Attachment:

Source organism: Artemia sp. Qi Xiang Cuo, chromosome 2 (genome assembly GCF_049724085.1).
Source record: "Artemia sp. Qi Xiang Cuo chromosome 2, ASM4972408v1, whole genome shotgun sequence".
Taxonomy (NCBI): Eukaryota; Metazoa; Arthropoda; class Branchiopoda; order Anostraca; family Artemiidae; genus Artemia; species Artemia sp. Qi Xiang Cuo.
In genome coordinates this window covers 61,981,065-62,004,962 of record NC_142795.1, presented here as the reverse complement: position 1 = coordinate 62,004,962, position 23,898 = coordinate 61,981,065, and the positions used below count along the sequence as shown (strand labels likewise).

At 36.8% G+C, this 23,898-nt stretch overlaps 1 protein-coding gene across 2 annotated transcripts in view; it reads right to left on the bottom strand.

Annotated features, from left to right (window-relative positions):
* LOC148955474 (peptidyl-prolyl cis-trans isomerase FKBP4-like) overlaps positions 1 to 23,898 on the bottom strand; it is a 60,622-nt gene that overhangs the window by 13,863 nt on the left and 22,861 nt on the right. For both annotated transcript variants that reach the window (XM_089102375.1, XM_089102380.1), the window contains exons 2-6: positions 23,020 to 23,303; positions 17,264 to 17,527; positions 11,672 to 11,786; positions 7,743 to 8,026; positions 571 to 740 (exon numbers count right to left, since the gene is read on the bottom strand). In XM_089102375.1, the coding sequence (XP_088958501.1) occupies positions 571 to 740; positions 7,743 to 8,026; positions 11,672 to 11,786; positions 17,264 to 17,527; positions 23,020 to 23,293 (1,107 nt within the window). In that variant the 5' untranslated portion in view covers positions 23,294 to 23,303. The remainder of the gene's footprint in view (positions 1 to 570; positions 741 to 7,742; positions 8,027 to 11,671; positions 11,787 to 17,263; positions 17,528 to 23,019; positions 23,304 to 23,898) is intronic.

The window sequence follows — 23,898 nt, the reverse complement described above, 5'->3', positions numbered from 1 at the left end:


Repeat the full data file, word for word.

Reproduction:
Source organism: Artemia sp. Qi Xiang Cuo, chromosome 2 (genome assembly GCF_049724085.1).
Source record: "Artemia sp. Qi Xiang Cuo chromosome 2, ASM4972408v1, whole genome shotgun sequence".
Taxonomy (NCBI): Eukaryota; Metazoa; Arthropoda; class Branchiopoda; order Anostraca; family Artemiidae; genus Artemia; species Artemia sp. Qi Xiang Cuo.
In genome coordinates this window covers 61,981,065-62,004,962 of record NC_142795.1, presented here as the reverse complement: position 1 = coordinate 62,004,962, position 23,898 = coordinate 61,981,065, and the positions used below count along the sequence as shown (strand labels likewise).

At 36.8% G+C, this 23,898-nt stretch overlaps 1 protein-coding gene across 2 annotated transcripts in view; it reads right to left on the bottom strand.

Annotated features, from left to right (window-relative positions):
* LOC148955474 (peptidyl-prolyl cis-trans isomerase FKBP4-like) overlaps positions 1 to 23,898 on the bottom strand; it is a 60,622-nt gene that overhangs the window by 13,863 nt on the left and 22,861 nt on the right. For both annotated transcript variants that reach the window (XM_089102375.1, XM_089102380.1), the window contains exons 2-6: positions 23,020 to 23,303; positions 17,264 to 17,527; positions 11,672 to 11,786; positions 7,743 to 8,026; positions 571 to 740 (exon numbers count right to left, since the gene is read on the bottom strand). In XM_089102375.1, the coding sequence (XP_088958501.1) occupies positions 571 to 740; positions 7,743 to 8,026; positions 11,672 to 11,786; positions 17,264 to 17,527; positions 23,020 to 23,293 (1,107 nt within the window). In that variant the 5' untranslated portion in view covers positions 23,294 to 23,303. The remainder of the gene's footprint in view (positions 1 to 570; positions 741 to 7,742; positions 8,027 to 11,671; positions 11,787 to 17,263; positions 17,528 to 23,019; positions 23,304 to 23,898) is intronic.

The window sequence follows — 23,898 nt, the reverse complement described above, 5'->3', positions numbered from 1 at the left end: